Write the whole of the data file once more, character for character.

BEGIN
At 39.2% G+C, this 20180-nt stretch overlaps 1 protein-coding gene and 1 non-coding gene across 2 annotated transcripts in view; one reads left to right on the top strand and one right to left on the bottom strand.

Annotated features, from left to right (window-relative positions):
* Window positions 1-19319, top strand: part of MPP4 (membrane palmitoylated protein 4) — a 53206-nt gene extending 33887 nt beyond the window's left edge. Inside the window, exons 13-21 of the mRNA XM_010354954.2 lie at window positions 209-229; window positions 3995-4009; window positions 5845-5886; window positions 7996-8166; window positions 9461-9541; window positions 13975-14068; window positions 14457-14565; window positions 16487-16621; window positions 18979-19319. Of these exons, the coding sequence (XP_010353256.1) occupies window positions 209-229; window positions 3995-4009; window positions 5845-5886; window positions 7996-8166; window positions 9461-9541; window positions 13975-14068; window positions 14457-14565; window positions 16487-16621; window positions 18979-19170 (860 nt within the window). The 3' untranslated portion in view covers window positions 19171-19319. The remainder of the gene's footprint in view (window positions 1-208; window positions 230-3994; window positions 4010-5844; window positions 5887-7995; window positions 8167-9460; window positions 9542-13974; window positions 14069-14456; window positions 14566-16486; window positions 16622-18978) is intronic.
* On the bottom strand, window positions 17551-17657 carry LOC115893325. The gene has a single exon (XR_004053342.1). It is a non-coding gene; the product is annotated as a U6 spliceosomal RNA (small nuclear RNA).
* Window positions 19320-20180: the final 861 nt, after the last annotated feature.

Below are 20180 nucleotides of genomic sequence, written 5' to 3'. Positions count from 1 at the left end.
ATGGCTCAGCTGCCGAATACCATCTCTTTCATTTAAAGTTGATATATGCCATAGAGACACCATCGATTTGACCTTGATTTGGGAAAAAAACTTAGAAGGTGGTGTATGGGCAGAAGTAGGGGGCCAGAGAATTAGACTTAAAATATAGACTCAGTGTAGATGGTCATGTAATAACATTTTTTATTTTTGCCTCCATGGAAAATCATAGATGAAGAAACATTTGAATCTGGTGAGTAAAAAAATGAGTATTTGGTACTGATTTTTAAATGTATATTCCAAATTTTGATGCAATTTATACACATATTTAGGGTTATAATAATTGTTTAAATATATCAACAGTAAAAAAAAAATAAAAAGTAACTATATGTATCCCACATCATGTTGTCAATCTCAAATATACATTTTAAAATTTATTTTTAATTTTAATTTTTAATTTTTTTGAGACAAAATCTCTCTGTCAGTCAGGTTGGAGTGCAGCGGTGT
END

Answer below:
At 39.2% G+C, this 20180-nt stretch overlaps 1 protein-coding gene and 1 non-coding gene across 2 annotated transcripts in view; one reads left to right on the top strand and one right to left on the bottom strand.

Annotated features, from left to right (window-relative positions):
* Window positions 1-19319, top strand: part of MPP4 (membrane palmitoylated protein 4) — a 53206-nt gene extending 33887 nt beyond the window's left edge. Inside the window, exons 13-21 of the mRNA XM_010354954.2 lie at window positions 209-229; window positions 3995-4009; window positions 5845-5886; window positions 7996-8166; window positions 9461-9541; window positions 13975-14068; window positions 14457-14565; window positions 16487-16621; window positions 18979-19319. Of these exons, the coding sequence (XP_010353256.1) occupies window positions 209-229; window positions 3995-4009; window positions 5845-5886; window positions 7996-8166; window positions 9461-9541; window positions 13975-14068; window positions 14457-14565; window positions 16487-16621; window positions 18979-19170 (860 nt within the window). The 3' untranslated portion in view covers window positions 19171-19319. The remainder of the gene's footprint in view (window positions 1-208; window positions 230-3994; window positions 4010-5844; window positions 5887-7995; window positions 8167-9460; window positions 9542-13974; window positions 14069-14456; window positions 14566-16486; window positions 16622-18978) is intronic.
* On the bottom strand, window positions 17551-17657 carry LOC115893325. The gene has a single exon (XR_004053342.1). It is a non-coding gene; the product is annotated as a U6 spliceosomal RNA (small nuclear RNA).
* Window positions 19320-20180: the final 861 nt, after the last annotated feature.

Below are 20180 nucleotides of genomic sequence, written 5' to 3'. Positions count from 1 at the left end.
ATGGCTCAGCTGCCGAATACCATCTCTTTCATTTAAAGTTGATATATGCCATAGAGACACCATCGATTTGACCTTGATTTGGGAAAAAAACTTAGAAGGTGGTGTATGGGCAGAAGTAGGGGGCCAGAGAATTAGACTTAAAATATAGACTCAGTGTAGATGGTCATGTAATAACATTTTTTATTTTTGCCTCCATGGAAAATCATAGATGAAGAAACATTTGAATCTGGTGAGTAAAAAAATGAGTATTTGGTACTGATTTTTAAATGTATATTCCAAATTTTGATGCAATTTATACACATATTTAGGGTTATAATAATTGTTTAAATATATCAACAGTAAAAAAAAAATAAAAAGTAACTATATGTATCCCACATCATGTTGTCAATCTCAAATATACATTTTAAAATTTATTTTTAATTTTAATTTTTAATTTTTTTGAGACAAAATCTCTCTGTCAGTCAGGTTGGAGTGCAGCGGTGT